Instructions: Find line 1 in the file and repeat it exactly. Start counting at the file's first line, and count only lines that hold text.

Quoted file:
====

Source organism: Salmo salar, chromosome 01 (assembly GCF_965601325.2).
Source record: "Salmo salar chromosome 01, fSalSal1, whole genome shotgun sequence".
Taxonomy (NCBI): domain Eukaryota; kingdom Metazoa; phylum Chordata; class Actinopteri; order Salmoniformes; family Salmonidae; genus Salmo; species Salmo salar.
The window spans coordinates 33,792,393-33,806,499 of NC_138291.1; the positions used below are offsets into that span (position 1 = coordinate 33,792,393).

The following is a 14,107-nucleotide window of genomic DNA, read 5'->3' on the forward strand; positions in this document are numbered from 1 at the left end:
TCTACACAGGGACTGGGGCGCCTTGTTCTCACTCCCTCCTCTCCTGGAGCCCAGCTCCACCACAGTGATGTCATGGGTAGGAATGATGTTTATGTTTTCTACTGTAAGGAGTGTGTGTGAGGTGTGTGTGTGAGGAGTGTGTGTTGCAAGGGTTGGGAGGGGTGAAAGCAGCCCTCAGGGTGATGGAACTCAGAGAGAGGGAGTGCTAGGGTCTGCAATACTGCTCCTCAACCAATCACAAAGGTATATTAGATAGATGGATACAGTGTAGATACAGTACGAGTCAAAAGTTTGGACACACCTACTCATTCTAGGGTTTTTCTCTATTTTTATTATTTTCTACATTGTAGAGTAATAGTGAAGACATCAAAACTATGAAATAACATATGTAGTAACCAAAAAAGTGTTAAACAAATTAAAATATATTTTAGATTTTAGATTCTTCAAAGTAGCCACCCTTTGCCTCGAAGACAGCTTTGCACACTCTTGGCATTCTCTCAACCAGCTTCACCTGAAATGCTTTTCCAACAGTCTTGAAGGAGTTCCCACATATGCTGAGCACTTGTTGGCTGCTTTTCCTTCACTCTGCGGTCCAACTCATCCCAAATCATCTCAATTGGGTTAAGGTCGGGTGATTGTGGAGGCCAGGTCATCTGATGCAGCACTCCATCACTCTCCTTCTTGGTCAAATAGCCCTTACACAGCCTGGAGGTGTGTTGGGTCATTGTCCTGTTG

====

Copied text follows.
Source organism: Salmo salar, chromosome 01 (assembly GCF_965601325.2).